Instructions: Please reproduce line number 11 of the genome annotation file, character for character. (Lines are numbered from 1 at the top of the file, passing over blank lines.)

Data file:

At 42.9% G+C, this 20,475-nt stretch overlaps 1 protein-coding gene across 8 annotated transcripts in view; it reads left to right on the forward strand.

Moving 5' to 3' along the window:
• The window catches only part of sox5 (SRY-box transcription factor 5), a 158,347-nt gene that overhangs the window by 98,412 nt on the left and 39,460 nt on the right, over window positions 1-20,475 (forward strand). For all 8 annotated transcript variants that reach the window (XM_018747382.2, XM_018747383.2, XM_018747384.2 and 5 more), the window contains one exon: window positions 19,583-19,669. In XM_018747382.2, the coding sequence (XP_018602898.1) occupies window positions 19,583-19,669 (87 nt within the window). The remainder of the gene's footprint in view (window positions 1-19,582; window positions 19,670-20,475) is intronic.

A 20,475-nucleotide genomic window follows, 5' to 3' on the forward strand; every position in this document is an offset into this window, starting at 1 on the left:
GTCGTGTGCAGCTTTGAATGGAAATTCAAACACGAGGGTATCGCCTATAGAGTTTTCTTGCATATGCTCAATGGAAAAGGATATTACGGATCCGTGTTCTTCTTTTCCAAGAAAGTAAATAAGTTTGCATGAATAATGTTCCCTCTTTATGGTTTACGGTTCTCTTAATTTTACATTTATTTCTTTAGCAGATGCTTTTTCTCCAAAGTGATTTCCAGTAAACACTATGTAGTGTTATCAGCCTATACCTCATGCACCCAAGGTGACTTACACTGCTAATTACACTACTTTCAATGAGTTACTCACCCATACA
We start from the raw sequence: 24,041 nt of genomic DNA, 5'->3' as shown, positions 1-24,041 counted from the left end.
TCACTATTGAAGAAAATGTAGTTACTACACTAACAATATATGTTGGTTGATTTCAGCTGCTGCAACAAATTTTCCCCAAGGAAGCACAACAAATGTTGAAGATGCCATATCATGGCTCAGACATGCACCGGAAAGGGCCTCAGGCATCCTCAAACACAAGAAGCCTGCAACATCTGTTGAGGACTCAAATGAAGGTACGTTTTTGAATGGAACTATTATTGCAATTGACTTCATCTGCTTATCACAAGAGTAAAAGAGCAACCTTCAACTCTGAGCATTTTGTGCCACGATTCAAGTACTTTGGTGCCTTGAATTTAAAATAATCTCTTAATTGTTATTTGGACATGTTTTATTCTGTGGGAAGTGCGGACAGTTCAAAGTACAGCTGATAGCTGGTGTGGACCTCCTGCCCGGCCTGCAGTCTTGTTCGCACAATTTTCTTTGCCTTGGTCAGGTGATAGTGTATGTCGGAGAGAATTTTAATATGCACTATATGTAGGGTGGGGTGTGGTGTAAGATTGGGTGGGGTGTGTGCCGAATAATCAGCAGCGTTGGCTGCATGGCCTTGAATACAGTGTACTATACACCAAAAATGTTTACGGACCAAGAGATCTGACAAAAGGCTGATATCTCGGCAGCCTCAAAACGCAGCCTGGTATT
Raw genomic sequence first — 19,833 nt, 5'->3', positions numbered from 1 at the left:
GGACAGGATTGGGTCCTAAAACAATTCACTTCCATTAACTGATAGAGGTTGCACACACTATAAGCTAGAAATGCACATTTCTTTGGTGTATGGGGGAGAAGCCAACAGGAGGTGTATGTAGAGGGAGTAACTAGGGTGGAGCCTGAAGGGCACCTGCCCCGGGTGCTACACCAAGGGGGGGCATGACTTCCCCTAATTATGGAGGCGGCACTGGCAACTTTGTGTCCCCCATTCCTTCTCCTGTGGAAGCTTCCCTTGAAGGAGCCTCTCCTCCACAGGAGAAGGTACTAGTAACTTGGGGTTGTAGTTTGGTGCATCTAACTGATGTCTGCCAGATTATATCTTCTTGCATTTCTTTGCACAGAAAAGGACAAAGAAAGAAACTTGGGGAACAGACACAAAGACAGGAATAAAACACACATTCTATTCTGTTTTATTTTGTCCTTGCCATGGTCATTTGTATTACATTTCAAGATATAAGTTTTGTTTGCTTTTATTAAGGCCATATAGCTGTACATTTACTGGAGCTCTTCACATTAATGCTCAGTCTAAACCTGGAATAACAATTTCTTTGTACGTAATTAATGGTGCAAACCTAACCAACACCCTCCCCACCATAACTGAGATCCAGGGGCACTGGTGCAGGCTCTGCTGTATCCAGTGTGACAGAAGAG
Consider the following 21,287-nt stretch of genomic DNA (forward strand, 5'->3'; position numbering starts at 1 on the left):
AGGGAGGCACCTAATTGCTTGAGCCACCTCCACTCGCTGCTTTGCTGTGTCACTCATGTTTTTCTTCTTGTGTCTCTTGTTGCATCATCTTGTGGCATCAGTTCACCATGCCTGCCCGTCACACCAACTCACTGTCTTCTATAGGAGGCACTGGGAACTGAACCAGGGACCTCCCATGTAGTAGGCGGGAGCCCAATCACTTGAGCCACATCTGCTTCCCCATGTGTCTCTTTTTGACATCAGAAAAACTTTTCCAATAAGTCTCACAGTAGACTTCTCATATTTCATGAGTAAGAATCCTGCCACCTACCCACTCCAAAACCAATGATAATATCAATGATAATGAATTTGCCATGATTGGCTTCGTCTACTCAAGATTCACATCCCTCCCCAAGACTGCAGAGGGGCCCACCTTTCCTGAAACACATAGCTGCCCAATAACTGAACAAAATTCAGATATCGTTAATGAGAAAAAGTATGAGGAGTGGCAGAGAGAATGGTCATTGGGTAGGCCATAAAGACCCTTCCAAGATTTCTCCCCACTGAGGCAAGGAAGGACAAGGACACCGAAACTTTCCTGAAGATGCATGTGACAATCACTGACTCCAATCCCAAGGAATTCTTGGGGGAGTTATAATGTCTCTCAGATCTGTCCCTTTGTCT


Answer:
AGGGAGGCACCTAATTGCTTGAGCCACCTCCACTCGCTGCTTTGCTGTGTCACTCATGTTTTTCTTCTTGTGTCTCTTGTTGCATCATCTTGTGGCATCAGTTCACCATGCCTGCCCGTCACACCAACTCACTGTCTTCTATAGGAGGCACTGGGAACTGAACCAGGGACCTCCCATGTAGTAGGCGGGAGCCCAATCACTTGAGCCACATCTGCTTCCCCATGTGTCTCTTTTTGACATCAGAAAAACTTTTCCAATAAGTCTCACAGTAGACTTCTCATATTTCATGAGTAAGAATCCTGCCACCTACCCACTCCAAAACCAATGATAATATCAATGATAATGAATTTGCCATGATTGGCTTCGTCTACTCAAGATTCACATCCCTCCCCAAGACTGCAGAGGGGCCCACCTTTCCTGAAACACATAGCTGCCCAATAACTGAACAAAATTCAGATATCGTTAATGAGAAAAAGTATGAGGAGTGGCAGAGAGAATGGTCATTGGGTAGGCCATAAAGACCCTTCCAAGATTTCTCCCCACTGAGGCAAGGAAGGACAAGGACACCGAAACTTTCCTGAAGATGCATGTGACAATCACTGACTCCAATCCCAAGGAATTCTTGGGGGAGTTATAATGTCTCTCAGATCTGTCCCTTTGTCT